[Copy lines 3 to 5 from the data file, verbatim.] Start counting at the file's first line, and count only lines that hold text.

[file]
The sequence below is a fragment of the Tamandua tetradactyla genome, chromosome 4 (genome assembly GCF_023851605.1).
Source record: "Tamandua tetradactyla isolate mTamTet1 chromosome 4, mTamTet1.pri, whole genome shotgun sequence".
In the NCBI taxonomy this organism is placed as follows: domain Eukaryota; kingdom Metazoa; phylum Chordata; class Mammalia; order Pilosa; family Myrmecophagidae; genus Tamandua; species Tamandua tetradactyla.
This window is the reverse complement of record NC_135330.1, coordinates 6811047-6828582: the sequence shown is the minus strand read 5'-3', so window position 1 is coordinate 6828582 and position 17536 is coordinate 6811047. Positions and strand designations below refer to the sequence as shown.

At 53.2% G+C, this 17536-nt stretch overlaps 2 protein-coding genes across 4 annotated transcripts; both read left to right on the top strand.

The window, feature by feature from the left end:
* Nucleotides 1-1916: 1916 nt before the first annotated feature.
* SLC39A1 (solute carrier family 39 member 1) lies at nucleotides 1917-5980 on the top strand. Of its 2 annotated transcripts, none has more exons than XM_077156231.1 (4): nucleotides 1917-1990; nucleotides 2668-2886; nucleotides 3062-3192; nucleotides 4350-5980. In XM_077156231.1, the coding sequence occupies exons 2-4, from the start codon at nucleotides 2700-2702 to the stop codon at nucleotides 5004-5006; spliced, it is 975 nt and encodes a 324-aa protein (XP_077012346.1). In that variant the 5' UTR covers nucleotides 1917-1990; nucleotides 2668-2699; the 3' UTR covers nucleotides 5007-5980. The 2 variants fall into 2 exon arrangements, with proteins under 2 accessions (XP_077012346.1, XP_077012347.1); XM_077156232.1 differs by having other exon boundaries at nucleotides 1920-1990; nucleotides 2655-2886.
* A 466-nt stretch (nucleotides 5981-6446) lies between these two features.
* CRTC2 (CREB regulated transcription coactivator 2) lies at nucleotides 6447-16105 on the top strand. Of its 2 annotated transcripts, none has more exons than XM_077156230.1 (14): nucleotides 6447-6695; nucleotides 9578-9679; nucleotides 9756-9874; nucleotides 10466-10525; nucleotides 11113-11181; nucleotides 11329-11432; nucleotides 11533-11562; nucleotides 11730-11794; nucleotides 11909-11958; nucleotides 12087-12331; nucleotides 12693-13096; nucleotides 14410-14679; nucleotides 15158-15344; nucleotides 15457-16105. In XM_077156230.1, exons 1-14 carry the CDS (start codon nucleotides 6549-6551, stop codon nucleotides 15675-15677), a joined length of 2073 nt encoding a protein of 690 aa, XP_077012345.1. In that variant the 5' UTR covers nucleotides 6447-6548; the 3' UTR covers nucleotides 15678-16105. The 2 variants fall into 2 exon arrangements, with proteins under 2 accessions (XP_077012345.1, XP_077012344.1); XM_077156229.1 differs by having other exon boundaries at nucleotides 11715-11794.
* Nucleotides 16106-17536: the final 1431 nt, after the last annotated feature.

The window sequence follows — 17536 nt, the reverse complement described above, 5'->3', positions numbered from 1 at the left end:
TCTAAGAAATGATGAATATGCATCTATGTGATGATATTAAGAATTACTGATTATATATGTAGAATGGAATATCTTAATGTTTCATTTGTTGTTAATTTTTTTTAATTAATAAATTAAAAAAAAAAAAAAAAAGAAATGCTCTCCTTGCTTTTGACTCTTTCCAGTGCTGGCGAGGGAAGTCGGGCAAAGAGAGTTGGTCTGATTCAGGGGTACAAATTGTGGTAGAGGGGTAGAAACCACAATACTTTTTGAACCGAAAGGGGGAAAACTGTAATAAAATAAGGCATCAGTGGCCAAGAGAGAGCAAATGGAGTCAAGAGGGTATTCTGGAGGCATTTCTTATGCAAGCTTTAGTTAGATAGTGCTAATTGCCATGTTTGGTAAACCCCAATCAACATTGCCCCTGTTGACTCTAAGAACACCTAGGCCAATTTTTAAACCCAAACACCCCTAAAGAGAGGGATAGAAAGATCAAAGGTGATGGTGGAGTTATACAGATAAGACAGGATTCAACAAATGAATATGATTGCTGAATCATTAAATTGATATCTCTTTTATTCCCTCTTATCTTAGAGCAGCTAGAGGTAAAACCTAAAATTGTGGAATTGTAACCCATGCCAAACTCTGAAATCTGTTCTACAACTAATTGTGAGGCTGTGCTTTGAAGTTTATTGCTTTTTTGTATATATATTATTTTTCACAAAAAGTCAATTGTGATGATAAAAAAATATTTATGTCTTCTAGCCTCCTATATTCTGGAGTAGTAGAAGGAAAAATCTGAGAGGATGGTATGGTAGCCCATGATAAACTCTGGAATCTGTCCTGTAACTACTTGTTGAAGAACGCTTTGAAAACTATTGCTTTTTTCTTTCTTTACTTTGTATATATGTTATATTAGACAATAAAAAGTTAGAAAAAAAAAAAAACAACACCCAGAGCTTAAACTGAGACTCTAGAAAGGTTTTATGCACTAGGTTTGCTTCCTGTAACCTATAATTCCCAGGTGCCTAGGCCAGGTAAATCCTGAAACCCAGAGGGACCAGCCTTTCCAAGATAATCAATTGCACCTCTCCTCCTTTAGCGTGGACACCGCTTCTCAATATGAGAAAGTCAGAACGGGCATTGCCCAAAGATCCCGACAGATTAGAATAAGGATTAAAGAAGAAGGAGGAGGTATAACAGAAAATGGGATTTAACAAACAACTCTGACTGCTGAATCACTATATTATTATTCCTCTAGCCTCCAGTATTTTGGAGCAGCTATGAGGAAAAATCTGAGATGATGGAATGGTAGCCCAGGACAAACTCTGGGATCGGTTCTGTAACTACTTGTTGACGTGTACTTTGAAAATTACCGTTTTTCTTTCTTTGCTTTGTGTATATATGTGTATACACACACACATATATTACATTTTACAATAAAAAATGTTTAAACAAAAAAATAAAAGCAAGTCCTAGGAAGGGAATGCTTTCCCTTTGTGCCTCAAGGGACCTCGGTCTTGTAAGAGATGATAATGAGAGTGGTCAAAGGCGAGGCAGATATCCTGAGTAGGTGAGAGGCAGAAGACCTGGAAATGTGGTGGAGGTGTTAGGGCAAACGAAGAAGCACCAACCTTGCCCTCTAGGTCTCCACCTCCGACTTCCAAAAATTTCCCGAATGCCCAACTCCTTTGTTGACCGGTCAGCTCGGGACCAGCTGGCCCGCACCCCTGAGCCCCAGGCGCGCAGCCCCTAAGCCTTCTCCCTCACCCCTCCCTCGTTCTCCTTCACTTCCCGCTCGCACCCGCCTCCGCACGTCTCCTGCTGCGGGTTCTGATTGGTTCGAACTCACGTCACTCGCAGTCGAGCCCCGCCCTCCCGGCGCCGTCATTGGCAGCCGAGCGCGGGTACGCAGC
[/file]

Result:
In the NCBI taxonomy this organism is placed as follows: domain Eukaryota; kingdom Metazoa; phylum Chordata; class Mammalia; order Pilosa; family Myrmecophagidae; genus Tamandua; species Tamandua tetradactyla.
This window is the reverse complement of record NC_135330.1, coordinates 6811047-6828582: the sequence shown is the minus strand read 5'-3', so window position 1 is coordinate 6828582 and position 17536 is coordinate 6811047. Positions and strand designations below refer to the sequence as shown.

At 53.2% G+C, this 17536-nt stretch overlaps 2 protein-coding genes across 4 annotated transcripts; both read left to right on the top strand.